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Contractors to Leave the Public Sector Due to Tax Changes

The IPSE have warned that key contractors will leave the public sector if the government continue with proposed tax changes this year.

Basically, up until now it has been down to the contractors themselves to determine if they have the correct employment status, and this only gets questioned if the Inland Revenue has reason to believe it might be wrong.

With the new changes it will be up to public sector employers to decide the employment status of a contractor, which means they become responsible for putting on employment taxes. Not only that, but it also takes away a lot of control from the contractors themselves, as they could could find themselves labelled as an employee rather than self employed.

In short, things are going to become a lot more confusing for both employers and contractors, and it will no doubt just lead to more paperwork and time wasted phoning up places where they put you on hold for 45 minutes.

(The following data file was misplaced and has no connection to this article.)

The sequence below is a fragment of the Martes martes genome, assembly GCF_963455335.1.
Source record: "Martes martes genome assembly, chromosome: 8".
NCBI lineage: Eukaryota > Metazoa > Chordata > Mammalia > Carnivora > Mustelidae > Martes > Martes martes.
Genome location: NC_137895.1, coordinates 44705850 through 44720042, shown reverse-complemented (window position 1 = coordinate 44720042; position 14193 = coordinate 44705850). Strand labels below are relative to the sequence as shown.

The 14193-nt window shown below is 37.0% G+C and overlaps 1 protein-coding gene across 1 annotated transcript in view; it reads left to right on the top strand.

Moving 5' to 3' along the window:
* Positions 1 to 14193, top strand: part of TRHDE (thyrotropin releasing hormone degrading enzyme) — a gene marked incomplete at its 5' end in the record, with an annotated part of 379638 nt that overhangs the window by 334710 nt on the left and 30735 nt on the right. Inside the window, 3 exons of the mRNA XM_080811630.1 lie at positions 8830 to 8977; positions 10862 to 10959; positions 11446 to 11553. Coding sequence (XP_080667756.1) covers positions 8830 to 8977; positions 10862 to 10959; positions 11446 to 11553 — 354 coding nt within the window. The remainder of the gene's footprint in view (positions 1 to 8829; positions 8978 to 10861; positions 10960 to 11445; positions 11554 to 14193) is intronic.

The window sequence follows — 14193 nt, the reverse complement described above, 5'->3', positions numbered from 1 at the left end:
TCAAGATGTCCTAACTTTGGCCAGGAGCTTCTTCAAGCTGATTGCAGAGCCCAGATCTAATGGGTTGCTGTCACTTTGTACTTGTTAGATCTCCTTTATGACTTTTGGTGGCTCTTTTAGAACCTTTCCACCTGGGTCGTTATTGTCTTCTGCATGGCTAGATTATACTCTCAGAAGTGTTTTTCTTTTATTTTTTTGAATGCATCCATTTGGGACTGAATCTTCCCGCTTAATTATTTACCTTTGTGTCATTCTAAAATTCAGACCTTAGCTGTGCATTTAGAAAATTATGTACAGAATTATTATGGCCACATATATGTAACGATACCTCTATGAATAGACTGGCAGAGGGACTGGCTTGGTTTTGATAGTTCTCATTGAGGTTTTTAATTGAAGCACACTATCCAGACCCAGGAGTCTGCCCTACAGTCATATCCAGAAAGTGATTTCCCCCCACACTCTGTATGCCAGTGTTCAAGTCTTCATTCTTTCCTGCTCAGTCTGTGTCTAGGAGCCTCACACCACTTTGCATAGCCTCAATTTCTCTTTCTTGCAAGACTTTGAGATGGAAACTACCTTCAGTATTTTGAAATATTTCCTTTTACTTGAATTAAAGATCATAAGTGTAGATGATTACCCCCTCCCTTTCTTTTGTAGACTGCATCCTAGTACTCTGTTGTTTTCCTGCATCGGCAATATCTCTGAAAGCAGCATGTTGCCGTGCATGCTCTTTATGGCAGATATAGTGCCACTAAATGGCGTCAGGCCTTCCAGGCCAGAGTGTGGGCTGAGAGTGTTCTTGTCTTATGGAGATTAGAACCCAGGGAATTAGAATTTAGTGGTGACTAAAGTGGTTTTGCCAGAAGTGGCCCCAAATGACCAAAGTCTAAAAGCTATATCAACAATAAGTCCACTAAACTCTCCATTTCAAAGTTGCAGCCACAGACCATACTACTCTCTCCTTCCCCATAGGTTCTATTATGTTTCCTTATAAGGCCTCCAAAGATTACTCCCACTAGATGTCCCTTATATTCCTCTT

When you consider all of this, it’s easy to see why the IPSE are predicting that contractors will leave the public sector in their droves and start looking elsewhere for work. Why continue in a sector that just wants to hold you down, when there are so many other industries out there that are new and dynamic? The choice is going to be clear for thousands of people.

You can be sure the government didn’t think of this when they were sitting around and planning things out. That is the problem with many of these new initiatives…they fail to see the bigger picture.

No doubt the initial goal of all this is to save money for the government, but in the long run they may end up losing money as they find it hard to fill jobs in the public sector.

Actually, it wouldn’t surprise me if the government do a complete U-turn once they see just how many people start to quit. It wouldn’t be the first time they have backtracked on a new policy.

Sure, these kind of things seem like a good idea when you are sitting around in a meeting room in a nice building in the centre of London, but then it gets implemented in the real world and soon becomes apparent that they got it completely wrong.

Who knows though. Maybe the IPSE are off the mark in their predictions, and perhaps the new changes will be a good thing for the public sector. I highly doubt it, but let’s wait to see what happens.

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